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How Do I Respond to a Negative Elderly Person?

by Shellie Braeuner, studioD

As people live longer, there is a growing need for effective communication with and care of the older generations. The American Psychological Association notes that it is a common myth that the elderly become more difficult with age. However, the elderly do experience many changes that can lead to a negative demeanor, and some people have been negative since childhood. Learn how to deal with negativity to foster a meaningful relationship with an elderly person in your life.

Don’t respond to the person negatively. Although it may be tempting to give a grouchy reply, that will only feed into the other person’s negativity. Dr. Raj Raghunathan points out that negative people are skilled at finding ways to blame others for their bad attitude.

Consider why the person is negative. Some people have been negative their entire lives. The APA states that the personality doesn’t really change with age. However, some people do experience a shift in attitude from medication, chronic pain or loss. If negative speech or behavior has recently cropped up, look at changes in medication or a recent bereavement.

Give the person additional respect, attention and love. If the elderly person is going through grief, understanding may be all that is necessary to help him through the process.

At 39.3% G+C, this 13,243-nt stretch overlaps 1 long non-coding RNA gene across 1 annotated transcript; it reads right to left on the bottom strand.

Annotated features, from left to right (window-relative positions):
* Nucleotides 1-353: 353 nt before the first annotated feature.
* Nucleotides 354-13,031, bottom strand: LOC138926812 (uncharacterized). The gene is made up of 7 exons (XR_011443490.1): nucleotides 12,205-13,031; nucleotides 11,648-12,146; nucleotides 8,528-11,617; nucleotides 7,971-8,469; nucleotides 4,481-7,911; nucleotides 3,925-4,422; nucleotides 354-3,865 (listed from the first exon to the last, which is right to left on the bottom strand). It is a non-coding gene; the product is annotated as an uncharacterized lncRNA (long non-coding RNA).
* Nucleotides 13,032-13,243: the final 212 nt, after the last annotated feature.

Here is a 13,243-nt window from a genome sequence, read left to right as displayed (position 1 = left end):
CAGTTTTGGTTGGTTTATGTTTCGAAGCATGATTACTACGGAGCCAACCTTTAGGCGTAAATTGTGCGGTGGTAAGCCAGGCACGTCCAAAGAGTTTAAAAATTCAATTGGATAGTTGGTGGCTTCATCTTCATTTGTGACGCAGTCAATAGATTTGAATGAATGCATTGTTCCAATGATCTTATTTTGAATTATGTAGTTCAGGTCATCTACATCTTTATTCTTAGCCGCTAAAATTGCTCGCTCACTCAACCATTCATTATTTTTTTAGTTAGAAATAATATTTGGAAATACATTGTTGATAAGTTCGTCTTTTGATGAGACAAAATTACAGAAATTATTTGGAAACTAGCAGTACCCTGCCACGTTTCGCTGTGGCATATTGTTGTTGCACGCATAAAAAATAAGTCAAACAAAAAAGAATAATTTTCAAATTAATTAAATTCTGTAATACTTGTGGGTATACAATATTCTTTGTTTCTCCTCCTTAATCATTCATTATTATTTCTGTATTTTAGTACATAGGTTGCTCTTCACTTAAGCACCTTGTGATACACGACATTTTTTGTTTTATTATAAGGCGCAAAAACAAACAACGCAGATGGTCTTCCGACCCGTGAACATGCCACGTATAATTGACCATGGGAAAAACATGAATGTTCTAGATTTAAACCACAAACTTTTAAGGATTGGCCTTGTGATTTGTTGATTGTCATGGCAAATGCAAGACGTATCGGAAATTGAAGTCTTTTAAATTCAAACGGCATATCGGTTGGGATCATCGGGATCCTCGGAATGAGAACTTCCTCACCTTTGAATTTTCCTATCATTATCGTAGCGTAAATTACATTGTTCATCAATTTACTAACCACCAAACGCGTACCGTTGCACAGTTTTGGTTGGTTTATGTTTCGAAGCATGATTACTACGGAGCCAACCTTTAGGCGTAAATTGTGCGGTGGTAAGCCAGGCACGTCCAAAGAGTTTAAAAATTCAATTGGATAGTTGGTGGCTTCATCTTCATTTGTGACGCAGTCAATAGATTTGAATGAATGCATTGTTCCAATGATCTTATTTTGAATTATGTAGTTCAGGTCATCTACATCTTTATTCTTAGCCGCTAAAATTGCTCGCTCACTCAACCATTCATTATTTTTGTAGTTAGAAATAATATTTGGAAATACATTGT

Find the root cause of the negativity. Talk to the elderly person and her physician about changes in medication. If pain is a constant companion, discuss therapies designed to reduce pain and make the person more comfortable.

Take responsibility for your own happiness. By all means, have compassion for the negative person, but don’t let his negativity hurt you. When it comes to elder care, this might mean getting help so that you can have a break. Look into social outings for your senior. Talk to family members or local social services.


  • Talk to the person's physician if you notice any extreme changes in attitude or behavior or talk of self-harm.

About the Author

Based in Nashville, Shellie Braeuner has been writing articles since 1986 on topics including child rearing, entertainment, politics and home improvement. Her work has appeared in "The Tennessean" and "Borderlines" as well as a book from Simon & Schuster. Braeuner holds a Master of Education in developmental counseling from Vanderbilt University.

Photo Credits

  • Ryan McVay/Photodisc/Getty Images